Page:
Tuesday, April 7, 2009

Things I have learned about suburban elections

Today is suburban election day: Here are some things I have learned over the years as a political reporter about suburban elections:

Early voting or absentee voting usually is an indicator of how many "activists" are actually out there working, mixed in with who will be on vacation during the election. Especially now with early voting, the candidates and their precinct workers will get the voting out of the way so they can concentrate on placing signs at polling places (some will be out there ripping down signs. Tsk! Tsk!).

Signs don't vote. No matter how many signs you see, it's rarely an indicator by itself of a candidate's ability to win or to lose. The signs on the parkways and mainstreets are usually a turnoff to most voters. The public really hates to see candidate signs on the side of a major road, empty prairie or shuttered business lined up like an endless advertisement.

Signs on a front lawn usually do suggest a real-live voter. Although the voter is usually either a candidate, a relative of a candidate, or a worker for a candidate. Sometimes, they are voters who just don't want to argue with the people bringing the signs.

Lots of strangers will be walking through the neighborhood on election day. Be kind. When they come up to ask you for directions, help them get back to their Chicago-based Machine Ward havens. There are outside forces from Chicago's Tax-the-hell-outta-ya Machine battling to take control of several suburbs, and some like Orland Park, Oak Lawn and a few others will have Chicago precinct captains crawling over them like ants.

Suburban turnout is always low. One thing that happens when you run from Chicago -- either as a result of White Flight in the late 1960s; Black Flight in the late 1980s; or Fireman and Policeman flight (ever since the residency rules were created to keep mostly White residents int he city) -- you lose the motivation to vote or participate in local elections. In fact, suburban elections usually have the lowest voter turnouts.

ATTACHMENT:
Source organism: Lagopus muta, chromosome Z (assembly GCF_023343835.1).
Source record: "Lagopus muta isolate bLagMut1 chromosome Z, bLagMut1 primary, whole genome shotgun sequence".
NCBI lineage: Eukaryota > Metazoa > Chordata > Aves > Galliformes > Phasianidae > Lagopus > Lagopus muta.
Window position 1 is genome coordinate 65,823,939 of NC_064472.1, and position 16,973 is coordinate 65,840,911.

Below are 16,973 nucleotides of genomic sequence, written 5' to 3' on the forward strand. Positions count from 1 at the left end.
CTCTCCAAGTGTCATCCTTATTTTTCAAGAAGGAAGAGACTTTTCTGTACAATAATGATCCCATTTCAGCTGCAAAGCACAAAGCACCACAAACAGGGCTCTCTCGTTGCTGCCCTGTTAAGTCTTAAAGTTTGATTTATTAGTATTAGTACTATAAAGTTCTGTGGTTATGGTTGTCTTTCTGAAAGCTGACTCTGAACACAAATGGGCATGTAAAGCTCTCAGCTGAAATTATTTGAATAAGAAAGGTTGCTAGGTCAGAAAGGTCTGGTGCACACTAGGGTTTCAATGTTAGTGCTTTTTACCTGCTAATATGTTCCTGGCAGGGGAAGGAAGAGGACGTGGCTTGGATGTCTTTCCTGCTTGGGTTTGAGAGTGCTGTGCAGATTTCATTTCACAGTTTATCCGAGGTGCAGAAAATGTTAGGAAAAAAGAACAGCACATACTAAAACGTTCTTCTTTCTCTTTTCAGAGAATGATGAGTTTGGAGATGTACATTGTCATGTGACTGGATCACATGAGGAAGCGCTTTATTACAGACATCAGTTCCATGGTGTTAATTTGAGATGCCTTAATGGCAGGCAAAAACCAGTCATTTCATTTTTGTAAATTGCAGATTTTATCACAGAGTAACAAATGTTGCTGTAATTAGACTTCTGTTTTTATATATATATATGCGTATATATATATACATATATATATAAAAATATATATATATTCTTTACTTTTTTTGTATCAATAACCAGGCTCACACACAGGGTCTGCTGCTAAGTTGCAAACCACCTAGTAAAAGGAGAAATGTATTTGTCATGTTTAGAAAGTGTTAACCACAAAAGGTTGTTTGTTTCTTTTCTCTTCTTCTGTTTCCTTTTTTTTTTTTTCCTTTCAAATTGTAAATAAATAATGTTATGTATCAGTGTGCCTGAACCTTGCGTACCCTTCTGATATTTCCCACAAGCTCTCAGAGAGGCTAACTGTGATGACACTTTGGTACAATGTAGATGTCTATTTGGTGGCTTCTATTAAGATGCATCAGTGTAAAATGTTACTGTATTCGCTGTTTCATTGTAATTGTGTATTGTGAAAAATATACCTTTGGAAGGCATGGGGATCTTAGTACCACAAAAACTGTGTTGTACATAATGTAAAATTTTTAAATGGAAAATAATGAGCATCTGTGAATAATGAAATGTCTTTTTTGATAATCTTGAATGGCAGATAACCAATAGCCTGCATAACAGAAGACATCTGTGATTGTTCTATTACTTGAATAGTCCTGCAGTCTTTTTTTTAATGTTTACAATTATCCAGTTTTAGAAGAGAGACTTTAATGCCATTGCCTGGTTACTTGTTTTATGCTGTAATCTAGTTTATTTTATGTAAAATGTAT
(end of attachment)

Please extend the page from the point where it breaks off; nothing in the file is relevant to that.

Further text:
No matter how technologically advanced we become as a society, politicians are usually the last to get on the train. You can tell which candidates use technology (and reach a growing audience in the public) and which rely on the old fashioned, and increasingly ineffective, direct mail.

Newspapers are losing more and more of their clout. Instead of leading, they are back-patting. Instead of criticizing -- an integral part of an accountable government-public system -- they are always praising. No substance. Just a lot of blah!

Although you couldn't convince the incumbents of this, the fact is the more controversy there is in an election, the more the people become aware and motivated to vote. Controversy is what stimulates people to think, not blah articles that so obviously pat some politician's ass or strokes a candidate's ego. Controversy usually means that issues are being debated and discussed. Happy talk means people are sleeping. It's one reason why the print newspaper business is dying.

Being challenged is not only good for a community, it is good for the incumbent politicians. But I stress, elections where offices are challenged are good for the community, the public, the homeowners and the taxpayers. Those communities where incumbent bullies have kicked challengers off ballots are where most of the corruption residue and scum settle each year. Where the taxes are the highest. Where the corruption is the greatest. Where the politicians have denied their publics the ability to participate.

If you have a contested election in your community, you are lucky. It means candidates and media care -- willingly or by force -- about what you think.

Despite the loopholes, hassles, mud, namecalling, anger -- some politicians need to go to anger management classes -- you have to give credit to everyone who runs for office. Those in office and those out. And, you must give credit to the registered voters who will take the time to vote today (or who voted at early voting).

-- Ray Hanania

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